The Kobo Fiasco

Some of you may already be aware of what's going on. Others may not.Here's a simplified summary.


Kobo realised that *some* indie-published books in their catalogue contained illegal or icky erotic content. So they pulled *all* indie-published books.


Yep. You've read that right.


The books aren't permanently deleted, they're quarantined pending individual reviews. However, can you imagine how long it will take Kobo staff to check several hundred thousand titles individually? Especially considering that Kobo staff are overworked and can't even cope with their normal workload.


Kobo spent much time and money courting indie authors and persuading them to publish with authors. With one fell swoop, they've destroyed that trust.


What caused this sudden action? This is where you may laugh: A tabloid newspaper in Britain published an article showing that a retailer in Britain was selling books containing incest. This exposure caused outrage against that retailer. Kobo (which sells ereaders to that retailer) panicked.


I can understand that Kobo would take a drastic emergency measure. For example, they might have decided to temporarily quarantine all erotic books, or all books containing certain suspicious words such as 'Daddy', and check them for illegal erotic content.


But to do this to all indie books, simply because they're indie?


On the plus side, Kobo sent an email to authors that books would be quarantined and why. I appreciate being informed. That's something. Alas, only authors who published directly with Kobo received that email. Authors who published to Kobo via Smashwords or D2D were not informed. They were shocked to see their books had vanished.


The situation is of course more complicated than I've described. For example, not all books were removed at once. Mine were still in the Kobo catalogue yesterday - but today they've disappeared. And Kobo has several websites (some of them are regional, some are by other criteria) and the sweeping deletion has not happened to all of them at once. I believe some (but not all) American customers can still get all titles. If you're an author, your books will still show on your dashboard page even if Kobo has pulled it from the catalogue.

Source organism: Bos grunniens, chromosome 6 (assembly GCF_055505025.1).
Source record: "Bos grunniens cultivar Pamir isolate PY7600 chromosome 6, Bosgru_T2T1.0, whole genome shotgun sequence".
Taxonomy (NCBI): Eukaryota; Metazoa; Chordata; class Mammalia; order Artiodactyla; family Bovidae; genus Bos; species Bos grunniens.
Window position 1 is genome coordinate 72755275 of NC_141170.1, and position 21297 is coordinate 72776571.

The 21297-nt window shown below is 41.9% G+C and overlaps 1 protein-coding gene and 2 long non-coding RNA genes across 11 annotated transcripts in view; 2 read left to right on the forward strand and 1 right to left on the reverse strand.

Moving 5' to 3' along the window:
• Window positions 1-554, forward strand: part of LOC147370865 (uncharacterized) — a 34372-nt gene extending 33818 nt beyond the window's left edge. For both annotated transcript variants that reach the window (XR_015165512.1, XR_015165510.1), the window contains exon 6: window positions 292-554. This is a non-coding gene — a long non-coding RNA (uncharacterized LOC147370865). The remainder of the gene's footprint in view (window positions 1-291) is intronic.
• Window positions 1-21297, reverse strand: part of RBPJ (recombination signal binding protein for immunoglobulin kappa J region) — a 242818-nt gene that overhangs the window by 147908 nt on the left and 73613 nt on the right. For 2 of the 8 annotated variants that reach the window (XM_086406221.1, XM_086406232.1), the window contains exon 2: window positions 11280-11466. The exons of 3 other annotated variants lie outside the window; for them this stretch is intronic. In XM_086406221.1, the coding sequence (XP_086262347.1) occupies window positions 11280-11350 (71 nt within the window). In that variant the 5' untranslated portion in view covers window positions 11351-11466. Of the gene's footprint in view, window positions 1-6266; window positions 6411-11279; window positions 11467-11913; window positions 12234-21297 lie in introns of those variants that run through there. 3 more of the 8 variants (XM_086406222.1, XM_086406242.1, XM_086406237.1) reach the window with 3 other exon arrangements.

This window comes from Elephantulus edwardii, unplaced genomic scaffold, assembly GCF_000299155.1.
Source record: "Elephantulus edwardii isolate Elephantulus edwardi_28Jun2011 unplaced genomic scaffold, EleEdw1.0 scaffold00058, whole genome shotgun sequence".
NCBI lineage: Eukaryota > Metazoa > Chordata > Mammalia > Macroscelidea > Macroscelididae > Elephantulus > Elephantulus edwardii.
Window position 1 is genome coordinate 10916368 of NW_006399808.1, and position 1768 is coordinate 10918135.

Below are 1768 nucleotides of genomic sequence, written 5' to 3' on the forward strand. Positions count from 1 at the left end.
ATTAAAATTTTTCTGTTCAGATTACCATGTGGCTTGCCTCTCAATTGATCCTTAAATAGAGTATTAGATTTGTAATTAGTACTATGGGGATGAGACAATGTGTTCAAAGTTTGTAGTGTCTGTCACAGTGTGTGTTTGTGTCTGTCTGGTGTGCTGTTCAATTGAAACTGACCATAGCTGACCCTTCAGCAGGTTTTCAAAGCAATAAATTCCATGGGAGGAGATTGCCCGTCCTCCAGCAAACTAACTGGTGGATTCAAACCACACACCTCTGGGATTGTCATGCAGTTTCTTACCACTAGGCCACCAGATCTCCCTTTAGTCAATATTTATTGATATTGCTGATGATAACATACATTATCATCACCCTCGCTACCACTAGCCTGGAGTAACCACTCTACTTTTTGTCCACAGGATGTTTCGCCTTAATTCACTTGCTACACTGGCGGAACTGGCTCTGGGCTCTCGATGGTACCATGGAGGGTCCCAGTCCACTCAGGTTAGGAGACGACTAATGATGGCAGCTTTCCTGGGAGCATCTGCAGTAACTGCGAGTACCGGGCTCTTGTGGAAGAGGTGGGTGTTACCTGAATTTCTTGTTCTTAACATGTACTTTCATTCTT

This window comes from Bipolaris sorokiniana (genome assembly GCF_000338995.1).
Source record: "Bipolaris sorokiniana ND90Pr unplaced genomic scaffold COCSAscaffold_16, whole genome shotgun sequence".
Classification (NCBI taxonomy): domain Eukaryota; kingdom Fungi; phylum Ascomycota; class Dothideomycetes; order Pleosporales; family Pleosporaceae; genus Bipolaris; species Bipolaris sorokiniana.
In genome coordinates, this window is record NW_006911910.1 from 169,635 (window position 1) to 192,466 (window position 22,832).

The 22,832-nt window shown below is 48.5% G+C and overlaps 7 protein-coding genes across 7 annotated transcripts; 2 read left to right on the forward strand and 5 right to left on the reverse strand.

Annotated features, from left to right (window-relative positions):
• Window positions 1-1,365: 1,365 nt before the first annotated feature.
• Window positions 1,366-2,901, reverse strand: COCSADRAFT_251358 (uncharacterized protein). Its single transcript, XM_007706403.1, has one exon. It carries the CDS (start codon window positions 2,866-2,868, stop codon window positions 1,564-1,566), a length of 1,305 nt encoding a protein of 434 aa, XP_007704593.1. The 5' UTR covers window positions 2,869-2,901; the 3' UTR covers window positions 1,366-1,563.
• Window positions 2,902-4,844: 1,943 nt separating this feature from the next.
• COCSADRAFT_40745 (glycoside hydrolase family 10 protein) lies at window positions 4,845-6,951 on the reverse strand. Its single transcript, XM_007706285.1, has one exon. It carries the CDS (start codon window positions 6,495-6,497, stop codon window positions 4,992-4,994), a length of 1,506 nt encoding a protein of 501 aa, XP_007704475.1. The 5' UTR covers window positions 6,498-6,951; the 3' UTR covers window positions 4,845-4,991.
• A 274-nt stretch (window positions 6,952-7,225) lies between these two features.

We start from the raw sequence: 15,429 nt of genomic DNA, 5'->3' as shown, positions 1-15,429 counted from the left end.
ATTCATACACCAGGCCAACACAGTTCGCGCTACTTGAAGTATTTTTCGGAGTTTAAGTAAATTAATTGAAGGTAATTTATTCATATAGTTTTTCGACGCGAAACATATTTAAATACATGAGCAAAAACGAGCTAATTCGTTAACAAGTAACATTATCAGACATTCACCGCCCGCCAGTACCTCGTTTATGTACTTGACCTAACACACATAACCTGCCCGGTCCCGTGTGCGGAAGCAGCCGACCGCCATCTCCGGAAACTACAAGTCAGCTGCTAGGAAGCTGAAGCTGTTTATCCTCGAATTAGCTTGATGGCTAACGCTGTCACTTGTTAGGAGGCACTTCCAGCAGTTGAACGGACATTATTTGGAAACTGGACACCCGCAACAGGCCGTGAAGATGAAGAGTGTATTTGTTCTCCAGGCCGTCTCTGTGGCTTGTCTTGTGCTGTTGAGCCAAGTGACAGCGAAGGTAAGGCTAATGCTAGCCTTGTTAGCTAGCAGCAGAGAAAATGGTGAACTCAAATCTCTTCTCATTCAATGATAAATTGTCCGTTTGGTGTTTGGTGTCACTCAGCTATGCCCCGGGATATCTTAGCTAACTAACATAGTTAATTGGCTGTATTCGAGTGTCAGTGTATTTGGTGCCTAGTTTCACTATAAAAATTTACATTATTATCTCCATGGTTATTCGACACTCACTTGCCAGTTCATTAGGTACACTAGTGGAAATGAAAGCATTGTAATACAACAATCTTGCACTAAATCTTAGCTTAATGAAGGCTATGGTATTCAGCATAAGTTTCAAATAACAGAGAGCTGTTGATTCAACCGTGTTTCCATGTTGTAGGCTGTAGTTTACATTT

I suggest we allow Kobo until Friday to sort out this mess they've created.They may not be able to because manually checking hundreds of thousands of books is bound to take months. But they may realise their mistake and do a u-turn, and restore books wholesale the way they've deleted them, and then remove individual suspect titles the way they should have in the first place.


If Kobo don't backtrack by Friday, I suggest it's time for authors (indie authors and sympathetic trad authors) and readers (especially Kobo customers) to unite and speak up.


Because if we allow Kobo to get away with this monumental breach of trust, other retailers and publishers will think they can do the same.


Some months ago, readers and authors used social media to campaign against the outrage of banks censoring books (the famous Smashwords vs PayPal case). We were very successful then. PayPal backed down, the freedom of literature was restored, and the credit card companies also gave up their self-appointed role as book censors.


If Kobo doesn't correct their anti-indie stance, it's time to speak up. Tweet, retweet, blog etc about it. On Twitter, we're currently discussing suitable hashtags. #kobofiasco and #kobogeddon are favourites.


However, I suggest we wait. Kobo *may* after all get their act together and sort this somehow. I suggest waiting until Friday.


Some authors are already removing books from Kobo, calling for Kobo boycotts etc. I think that's premature.


I used to have a positive opinion of Kobo, and used to promote Kobo a lot (largely because I hoped it would grow into a strong competitor to Amazon). But now, I'm no longer sure. If Kobo manages to review all the pulled books, to delete the illegal ones and restore the legal ones by Friday, I'll applaud them. Otherwise, I'll be in the front lines of the #kobogeddon campaign.

Rayne Hall
Fantasy & Horror Fiction
Dark * Dangerous * Disturbing